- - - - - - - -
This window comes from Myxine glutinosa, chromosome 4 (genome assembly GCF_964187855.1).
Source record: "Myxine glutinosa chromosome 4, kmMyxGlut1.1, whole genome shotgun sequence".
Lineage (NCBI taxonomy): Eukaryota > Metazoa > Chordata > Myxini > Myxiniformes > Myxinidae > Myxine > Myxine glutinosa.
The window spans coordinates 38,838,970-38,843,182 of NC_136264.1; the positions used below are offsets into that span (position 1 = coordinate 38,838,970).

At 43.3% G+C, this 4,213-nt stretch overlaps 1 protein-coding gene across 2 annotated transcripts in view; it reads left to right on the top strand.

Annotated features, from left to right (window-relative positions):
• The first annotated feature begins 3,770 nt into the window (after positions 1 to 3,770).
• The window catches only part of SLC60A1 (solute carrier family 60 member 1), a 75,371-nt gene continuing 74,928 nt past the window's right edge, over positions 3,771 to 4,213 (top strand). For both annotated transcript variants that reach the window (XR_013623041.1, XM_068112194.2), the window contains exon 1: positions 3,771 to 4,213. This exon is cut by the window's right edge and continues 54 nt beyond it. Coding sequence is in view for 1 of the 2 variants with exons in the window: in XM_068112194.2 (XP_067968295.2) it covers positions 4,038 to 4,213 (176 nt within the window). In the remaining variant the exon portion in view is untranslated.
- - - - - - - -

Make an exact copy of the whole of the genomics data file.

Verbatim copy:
This window comes from Myxine glutinosa, chromosome 4 (genome assembly GCF_964187855.1).
Source record: "Myxine glutinosa chromosome 4, kmMyxGlut1.1, whole genome shotgun sequence".
Lineage (NCBI taxonomy): Eukaryota > Metazoa > Chordata > Myxini > Myxiniformes > Myxinidae > Myxine > Myxine glutinosa.
The window spans coordinates 38,838,970-38,843,182 of NC_136264.1; the positions used below are offsets into that span (position 1 = coordinate 38,838,970).

At 43.3% G+C, this 4,213-nt stretch overlaps 1 protein-coding gene across 2 annotated transcripts in view; it reads left to right on the top strand.

Annotated features, from left to right (window-relative positions):
• The first annotated feature begins 3,770 nt into the window (after positions 1 to 3,770).
• The window catches only part of SLC60A1 (solute carrier family 60 member 1), a 75,371-nt gene continuing 74,928 nt past the window's right edge, over positions 3,771 to 4,213 (top strand). For both annotated transcript variants that reach the window (XR_013623041.1, XM_068112194.2), the window contains exon 1: positions 3,771 to 4,213. This exon is cut by the window's right edge and continues 54 nt beyond it. Coding sequence is in view for 1 of the 2 variants with exons in the window: in XM_068112194.2 (XP_067968295.2) it covers positions 4,038 to 4,213 (176 nt within the window). In the remaining variant the exon portion in view is untranslated.